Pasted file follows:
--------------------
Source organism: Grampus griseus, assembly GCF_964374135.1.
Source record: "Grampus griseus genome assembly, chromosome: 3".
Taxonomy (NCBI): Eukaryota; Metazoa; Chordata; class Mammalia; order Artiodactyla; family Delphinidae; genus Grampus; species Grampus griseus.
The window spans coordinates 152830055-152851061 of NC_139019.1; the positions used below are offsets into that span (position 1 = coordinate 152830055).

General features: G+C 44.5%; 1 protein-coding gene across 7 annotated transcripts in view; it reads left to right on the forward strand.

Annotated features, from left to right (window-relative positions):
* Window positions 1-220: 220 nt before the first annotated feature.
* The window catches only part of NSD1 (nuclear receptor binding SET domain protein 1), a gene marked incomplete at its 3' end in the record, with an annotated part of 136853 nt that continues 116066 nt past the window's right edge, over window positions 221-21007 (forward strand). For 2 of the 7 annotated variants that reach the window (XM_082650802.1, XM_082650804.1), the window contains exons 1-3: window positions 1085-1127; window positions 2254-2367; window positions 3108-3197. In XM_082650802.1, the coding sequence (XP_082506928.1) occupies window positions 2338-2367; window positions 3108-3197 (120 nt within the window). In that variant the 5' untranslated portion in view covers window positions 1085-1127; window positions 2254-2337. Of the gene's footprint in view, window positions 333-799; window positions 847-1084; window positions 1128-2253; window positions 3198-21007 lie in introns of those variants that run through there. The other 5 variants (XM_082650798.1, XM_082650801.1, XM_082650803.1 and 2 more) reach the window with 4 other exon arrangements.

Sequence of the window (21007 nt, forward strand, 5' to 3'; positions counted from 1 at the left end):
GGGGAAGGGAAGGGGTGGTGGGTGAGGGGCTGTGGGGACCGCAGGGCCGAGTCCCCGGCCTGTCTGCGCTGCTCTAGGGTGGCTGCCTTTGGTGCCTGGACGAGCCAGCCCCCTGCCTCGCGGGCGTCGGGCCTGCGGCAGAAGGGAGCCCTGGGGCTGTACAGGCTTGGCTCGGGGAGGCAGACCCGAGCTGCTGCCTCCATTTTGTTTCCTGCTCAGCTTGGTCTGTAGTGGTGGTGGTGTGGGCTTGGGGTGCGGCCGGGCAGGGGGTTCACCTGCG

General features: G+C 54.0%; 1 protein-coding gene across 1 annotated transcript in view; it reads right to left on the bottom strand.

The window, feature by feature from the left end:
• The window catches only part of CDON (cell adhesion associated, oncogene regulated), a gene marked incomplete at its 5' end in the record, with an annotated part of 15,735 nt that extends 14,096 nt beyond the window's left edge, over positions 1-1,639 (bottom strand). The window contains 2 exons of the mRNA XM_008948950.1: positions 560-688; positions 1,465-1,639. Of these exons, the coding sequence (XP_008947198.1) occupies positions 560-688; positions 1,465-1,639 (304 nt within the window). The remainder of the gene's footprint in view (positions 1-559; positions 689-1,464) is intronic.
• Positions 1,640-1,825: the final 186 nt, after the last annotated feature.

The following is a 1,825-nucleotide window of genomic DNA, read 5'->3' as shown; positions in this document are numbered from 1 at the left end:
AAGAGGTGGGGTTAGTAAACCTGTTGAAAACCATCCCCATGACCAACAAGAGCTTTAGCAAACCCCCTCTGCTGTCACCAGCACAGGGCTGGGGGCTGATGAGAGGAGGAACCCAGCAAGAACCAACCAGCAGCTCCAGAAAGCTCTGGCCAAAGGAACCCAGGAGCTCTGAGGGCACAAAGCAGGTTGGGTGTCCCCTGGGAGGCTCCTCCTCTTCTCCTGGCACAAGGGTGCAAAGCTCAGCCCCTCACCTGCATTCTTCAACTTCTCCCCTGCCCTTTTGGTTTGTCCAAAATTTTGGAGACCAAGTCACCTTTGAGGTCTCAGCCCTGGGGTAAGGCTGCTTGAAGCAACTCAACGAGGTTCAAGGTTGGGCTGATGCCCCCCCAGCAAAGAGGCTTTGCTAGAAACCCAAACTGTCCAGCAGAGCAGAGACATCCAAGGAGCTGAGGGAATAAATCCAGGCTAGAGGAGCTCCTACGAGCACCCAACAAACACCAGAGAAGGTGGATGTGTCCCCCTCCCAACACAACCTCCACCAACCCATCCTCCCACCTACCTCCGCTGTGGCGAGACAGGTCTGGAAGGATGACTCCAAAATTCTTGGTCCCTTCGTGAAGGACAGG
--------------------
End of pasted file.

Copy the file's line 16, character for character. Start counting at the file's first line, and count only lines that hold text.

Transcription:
AAGAGGTGGGGTTAGTAAACCTGTTGAAAACCATCCCCATGACCAACAAGAGCTTTAGCAAACCCCCTCTGCTGTCACCAGCACAGGGCTGGGGGCTGATGAGAGGAGGAACCCAGCAAGAACCAACCAGCAGCTCCAGAAAGCTCTGGCCAAAGGAACCCAGGAGCTCTGAGGGCACAAAGCAGGTTGGGTGTCCCCTGGGAGGCTCCTCCTCTTCTCCTGGCACAAGGGTGCAAAGCTCAGCCCCTCACCTGCATTCTTCAACTTCTCCCCTGCCCTTTTGGTTTGTCCAAAATTTTGGAGACCAAGTCACCTTTGAGGTCTCAGCCCTGGGGTAAGGCTGCTTGAAGCAACTCAACGAGGTTCAAGGTTGGGCTGATGCCCCCCCAGCAAAGAGGCTTTGCTAGAAACCCAAACTGTCCAGCAGAGCAGAGACATCCAAGGAGCTGAGGGAATAAATCCAGGCTAGAGGAGCTCCTACGAGCACCCAACAAACACCAGAGAAGGTGGATGTGTCCCCCTCCCAACACAACCTCCACCAACCCATCCTCCCACCTACCTCCGCTGTGGCGAGACAGGTCTGGAAGGATGACTCCAAAATTCTTGGTCCCTTCGTGAAGGACAGG